Raytheon's airborne standoff radar (ASTOR) appears to have attracted serious interest from the United Arab Emirates' weapons buyers.
The UK's principal ground surveillance aircraft has not previously been linked to sales discussions with the UAE military, but signs for a possibly imminent deal were clearly evident around the Dubai air show.
Most tellingly, Ibrahim Naser Alalawi, deputy chief of the UAE Air Force and Air Defence, presented a briefing at the Dubai International Air Chiefs Conference on 14 November. One slide showing UAE military aircraft displayed an aircraft bearing a striking resemblance to the Bombardier Global Express XRS platform, which carries Raytheon's ASTOR sensor.
Raytheon executives also came to the show expressly touting ASTOR as an increasingly popular surveillance system in the Middle East region.
© APG Photography
Moreover, Raytheon acknowledges it is the process of negotiating a contract with a regional government, although it is currently prohibited from identifying its negotiating partner.
Finally, a US Navy official confirms there have been discussions about a potential ASTOR sale to the UAE.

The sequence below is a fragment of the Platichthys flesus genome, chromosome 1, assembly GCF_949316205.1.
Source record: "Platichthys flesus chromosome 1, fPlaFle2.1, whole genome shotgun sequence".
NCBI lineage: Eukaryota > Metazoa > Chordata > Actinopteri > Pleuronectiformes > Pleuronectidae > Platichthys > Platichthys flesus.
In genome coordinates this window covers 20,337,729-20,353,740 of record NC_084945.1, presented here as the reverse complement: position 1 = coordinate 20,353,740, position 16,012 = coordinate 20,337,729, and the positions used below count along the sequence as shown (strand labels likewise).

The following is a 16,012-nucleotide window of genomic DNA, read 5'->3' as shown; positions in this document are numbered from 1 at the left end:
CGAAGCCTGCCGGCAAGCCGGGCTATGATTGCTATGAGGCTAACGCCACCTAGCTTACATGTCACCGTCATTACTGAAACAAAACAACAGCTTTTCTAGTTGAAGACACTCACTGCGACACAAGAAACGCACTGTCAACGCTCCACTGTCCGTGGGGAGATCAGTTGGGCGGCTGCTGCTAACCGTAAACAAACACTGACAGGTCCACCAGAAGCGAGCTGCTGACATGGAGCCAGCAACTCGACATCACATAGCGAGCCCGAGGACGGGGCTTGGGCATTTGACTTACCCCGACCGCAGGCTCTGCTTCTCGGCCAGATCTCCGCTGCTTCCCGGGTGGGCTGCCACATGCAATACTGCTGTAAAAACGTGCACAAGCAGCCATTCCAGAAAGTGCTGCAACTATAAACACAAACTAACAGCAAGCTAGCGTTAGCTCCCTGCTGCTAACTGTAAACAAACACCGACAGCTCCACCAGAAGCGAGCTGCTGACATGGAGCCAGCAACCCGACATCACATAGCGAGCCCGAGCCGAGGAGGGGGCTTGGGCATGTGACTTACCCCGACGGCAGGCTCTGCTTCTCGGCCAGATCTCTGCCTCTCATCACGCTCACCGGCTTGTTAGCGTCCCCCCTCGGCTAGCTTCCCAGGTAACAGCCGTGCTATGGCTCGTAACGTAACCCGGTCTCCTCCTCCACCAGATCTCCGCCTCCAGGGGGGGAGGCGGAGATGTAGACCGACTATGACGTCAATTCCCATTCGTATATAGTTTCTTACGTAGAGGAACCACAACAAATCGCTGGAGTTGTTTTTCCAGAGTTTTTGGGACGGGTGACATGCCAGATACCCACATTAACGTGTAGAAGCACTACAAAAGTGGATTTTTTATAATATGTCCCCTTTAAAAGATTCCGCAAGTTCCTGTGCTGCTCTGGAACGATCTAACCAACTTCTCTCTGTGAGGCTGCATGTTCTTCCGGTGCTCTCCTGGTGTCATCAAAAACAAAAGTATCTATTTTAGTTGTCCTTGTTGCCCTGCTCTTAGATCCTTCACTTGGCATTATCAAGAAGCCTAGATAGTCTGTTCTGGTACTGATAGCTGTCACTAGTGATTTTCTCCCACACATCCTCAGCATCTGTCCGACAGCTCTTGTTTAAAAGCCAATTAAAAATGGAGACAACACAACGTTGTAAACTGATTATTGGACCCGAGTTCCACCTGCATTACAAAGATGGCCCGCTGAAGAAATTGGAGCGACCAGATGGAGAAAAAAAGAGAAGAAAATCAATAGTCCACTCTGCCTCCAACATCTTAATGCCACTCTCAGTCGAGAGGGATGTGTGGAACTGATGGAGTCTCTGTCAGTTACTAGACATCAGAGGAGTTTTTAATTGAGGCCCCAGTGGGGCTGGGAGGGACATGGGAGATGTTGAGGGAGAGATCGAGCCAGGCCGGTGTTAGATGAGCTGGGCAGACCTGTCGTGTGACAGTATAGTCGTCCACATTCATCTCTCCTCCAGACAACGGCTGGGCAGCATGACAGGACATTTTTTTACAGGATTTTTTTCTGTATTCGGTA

John Beaulieu, the navy's business development manager for foreign sales of the Northrop Grumman E-2 and C-2 aircraft, says such a deal should have an impact on a possible UAE purchase for airborne early warning and control aircraft.
"I don't think it's an either/or [situation]," Beaulieu says. "I don't see one affecting the [acquisition] priority for the other."
Raytheon's Hencheyn describes the ASTOR's appeal in the region as a border surveillance tool. Raytheon has also joined other systems integrators offering a surveillance version of a Beechcraft King Air 350ER for similar missions.
The ASTOR is equipped with a dual-mode synthetic aperture radar and ground moving target indicator.